Every photographer loves a sharp image. So much attention is given to choosing the gear that can make the sharpest photos, but so often photos will need just a little finessing in post to achieve maximum sharpness. There are many ways to satiate your hunger for sharpness, and Lightroom probably isn’t the first program you think of to complete the job. It possesses the necessary tools for sharpening, but usually, serious photographers will pass them up in favor of using a sharpening filter in Photoshop like Unsharp Mask, Smart Sharpen or sharpening with a High Pass filter.

Sharpening in Lightroom can be perfectly adequate in many situations, though, with the right know-how. With help from Nathaniel Dodson of Tutvid, we’ll take a walk through Lightroom’s sharpening options.

Sharpening With The Details Panel

In Lightroom’s ‘Develop’ module, which can be accessed via the keyboard shortcut “D,” nestled within the panels of tools to the right of the program is a ‘Details’ panel. The keyboard shortcut command (Mac) or control (PC) plus ‘5’ will take you right to the panel.

In this panel, you’ll find a square “loupe” which offers a window into the fine detail of a small portion of the photo and sets of sliders for sharpening and for noise reduction.


Lightroom’s sharpening tends to not offer the most attractive results if you crank it up. It’s reminiscent of the less refined sharpening of earlier Photoshop versions – antiquated and lacking refinement. It is adjusted with a slider marked ‘amount.’ There are sub-sliders, however, to minimize sharpening issues. They are ‘radius,’ ‘detail,’ and ‘masking.’

The ‘radius’ slider determines the size of the edge as it pertains to sharpening – will the outlines in an image be thick or thin?

‘Detail’ focuses on how the sharpening is applied to fine details in the image, as can be surmised from its name.

‘Masking’ is a slider that creates a mask around the sharpened portions, blocking areas that aren’t meant to be sharp from being affected by sharpening artifacts.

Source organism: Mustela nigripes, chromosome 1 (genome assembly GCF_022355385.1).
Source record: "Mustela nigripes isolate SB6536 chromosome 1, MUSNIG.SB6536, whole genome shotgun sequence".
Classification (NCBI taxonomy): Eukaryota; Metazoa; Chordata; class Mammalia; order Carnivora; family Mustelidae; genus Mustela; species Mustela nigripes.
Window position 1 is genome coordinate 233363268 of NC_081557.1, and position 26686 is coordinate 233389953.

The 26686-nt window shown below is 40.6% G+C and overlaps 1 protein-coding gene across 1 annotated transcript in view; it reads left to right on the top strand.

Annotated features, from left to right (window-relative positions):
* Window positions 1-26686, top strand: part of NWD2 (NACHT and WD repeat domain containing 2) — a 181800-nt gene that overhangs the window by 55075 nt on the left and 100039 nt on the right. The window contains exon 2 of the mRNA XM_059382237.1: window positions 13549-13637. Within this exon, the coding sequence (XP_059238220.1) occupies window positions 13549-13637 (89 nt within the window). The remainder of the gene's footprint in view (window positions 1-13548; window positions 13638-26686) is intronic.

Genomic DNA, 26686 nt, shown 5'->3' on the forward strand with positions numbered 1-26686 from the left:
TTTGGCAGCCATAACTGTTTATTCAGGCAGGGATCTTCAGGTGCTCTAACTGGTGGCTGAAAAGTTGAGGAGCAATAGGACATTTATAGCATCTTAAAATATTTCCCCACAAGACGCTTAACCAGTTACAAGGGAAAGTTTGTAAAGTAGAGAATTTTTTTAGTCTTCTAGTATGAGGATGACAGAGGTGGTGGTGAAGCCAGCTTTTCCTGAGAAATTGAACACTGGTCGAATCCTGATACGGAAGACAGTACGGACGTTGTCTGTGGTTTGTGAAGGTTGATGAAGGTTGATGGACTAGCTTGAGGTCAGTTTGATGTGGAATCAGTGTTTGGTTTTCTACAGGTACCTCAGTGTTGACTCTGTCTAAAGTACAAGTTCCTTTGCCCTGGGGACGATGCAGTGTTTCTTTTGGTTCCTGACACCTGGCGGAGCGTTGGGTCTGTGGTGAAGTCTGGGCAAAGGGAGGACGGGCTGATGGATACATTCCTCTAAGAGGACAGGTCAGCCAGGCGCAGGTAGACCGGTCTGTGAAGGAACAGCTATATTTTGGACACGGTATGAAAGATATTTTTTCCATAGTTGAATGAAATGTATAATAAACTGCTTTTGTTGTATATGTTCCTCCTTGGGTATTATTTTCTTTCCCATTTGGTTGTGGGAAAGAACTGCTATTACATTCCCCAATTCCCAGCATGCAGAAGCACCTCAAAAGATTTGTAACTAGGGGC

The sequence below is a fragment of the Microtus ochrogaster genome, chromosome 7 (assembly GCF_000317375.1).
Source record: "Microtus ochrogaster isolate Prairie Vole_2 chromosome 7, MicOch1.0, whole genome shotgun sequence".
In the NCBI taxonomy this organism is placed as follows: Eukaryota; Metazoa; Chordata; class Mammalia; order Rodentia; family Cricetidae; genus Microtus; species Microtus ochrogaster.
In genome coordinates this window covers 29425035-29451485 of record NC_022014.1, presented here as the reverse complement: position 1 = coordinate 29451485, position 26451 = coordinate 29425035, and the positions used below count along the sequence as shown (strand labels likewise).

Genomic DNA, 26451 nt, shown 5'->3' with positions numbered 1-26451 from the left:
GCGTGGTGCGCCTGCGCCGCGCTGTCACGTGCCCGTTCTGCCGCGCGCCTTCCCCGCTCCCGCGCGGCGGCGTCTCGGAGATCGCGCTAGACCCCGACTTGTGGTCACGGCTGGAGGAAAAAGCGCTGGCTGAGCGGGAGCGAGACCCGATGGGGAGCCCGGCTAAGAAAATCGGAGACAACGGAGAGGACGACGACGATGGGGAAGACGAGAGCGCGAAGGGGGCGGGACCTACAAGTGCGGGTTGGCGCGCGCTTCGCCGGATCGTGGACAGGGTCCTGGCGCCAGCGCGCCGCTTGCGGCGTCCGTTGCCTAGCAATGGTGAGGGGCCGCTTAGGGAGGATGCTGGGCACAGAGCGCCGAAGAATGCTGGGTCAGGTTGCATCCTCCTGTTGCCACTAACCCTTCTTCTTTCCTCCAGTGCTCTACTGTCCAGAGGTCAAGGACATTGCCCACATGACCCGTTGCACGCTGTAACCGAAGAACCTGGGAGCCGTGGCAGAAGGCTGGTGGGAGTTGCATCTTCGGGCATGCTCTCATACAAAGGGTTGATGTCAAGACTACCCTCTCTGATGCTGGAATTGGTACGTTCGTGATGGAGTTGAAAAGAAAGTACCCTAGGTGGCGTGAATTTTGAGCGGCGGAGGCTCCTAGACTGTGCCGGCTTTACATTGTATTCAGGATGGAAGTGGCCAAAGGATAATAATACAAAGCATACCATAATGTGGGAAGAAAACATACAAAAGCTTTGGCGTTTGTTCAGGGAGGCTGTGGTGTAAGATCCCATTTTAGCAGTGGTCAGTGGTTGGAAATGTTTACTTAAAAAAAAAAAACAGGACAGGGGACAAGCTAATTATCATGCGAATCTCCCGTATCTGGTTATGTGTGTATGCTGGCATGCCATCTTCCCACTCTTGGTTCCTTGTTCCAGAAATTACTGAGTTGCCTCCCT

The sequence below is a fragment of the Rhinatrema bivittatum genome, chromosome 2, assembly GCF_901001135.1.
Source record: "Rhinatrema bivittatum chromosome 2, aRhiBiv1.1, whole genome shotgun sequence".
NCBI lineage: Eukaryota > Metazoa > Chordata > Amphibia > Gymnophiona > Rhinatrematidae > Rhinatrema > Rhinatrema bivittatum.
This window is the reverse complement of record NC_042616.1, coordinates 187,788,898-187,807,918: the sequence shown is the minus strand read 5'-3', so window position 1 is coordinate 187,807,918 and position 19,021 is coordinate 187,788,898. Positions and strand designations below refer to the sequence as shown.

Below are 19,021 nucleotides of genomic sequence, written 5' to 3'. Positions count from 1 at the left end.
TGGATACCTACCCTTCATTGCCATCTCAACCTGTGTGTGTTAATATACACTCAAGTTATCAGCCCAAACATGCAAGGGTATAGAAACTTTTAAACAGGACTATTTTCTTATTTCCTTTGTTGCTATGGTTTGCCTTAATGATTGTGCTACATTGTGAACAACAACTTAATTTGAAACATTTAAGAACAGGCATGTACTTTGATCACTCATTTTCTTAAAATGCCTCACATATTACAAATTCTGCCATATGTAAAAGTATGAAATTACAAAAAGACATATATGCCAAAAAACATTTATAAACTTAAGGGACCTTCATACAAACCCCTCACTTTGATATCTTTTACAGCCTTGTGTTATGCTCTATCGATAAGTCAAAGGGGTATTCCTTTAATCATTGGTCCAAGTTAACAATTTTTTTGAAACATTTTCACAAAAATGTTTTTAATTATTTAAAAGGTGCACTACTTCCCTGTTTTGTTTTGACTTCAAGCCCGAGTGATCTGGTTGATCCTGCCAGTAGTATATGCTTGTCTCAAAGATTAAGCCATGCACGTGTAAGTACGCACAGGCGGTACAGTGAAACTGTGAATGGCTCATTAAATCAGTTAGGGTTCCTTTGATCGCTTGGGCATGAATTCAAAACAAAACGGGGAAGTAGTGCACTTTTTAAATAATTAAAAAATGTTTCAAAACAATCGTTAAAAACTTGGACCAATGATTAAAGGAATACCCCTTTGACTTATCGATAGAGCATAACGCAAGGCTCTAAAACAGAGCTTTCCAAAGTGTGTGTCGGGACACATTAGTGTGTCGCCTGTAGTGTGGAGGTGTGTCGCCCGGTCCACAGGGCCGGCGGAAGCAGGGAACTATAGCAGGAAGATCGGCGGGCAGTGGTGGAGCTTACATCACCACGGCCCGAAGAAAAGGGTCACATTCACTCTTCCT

An interesting and helpful feature which isn’t immediately apparent is how the modifier key ‘alt/option’ can change the view temporarily to help you see exactly what you’re doing when you move the sliders. When used with the sliders, it switches temporarily to a monochromatic one which highlights different things depending on which slider you’re using.

Other Sharpening Options

Though offering fewer refinement options, there are other ways to sharpen a photo using Lightroom. In the export dialog, there is a checkbox for sharpening on export and if you tick this box, there are options for the type and amount of sharpening to be applied.


The print module offers a similar feature and allows you to choose sharpness tailored to different types of photo paper.

Sharpening can be applied to select portions of an image with Lightroom’s adjustment brush, but it lacks the refinement options of making the adjustments to the overall image.


Photoshop still offers better sharpening results, but Lightroom is the clear winner for ease of use. Photoshop’s learning curve is steeper, and Lightroom’s simple slider based approach is more user-friendly for a beginner. The results achieved in Lightroom are still perfectly good, and newer users
will find it easier to achieve the desired results in Lightroom.
Watch Nathaniel’s video for a deeper explanation of the methods and to see it all in action on different types of photos.

And if you really do and want to absorb lots of this kind of information, and go really into detail suggest you take a look at the Lightroom Organization & Workflow workshops. They’ll get you up to speed, and fast, allowing you to get the most out of this program we spend so much time with.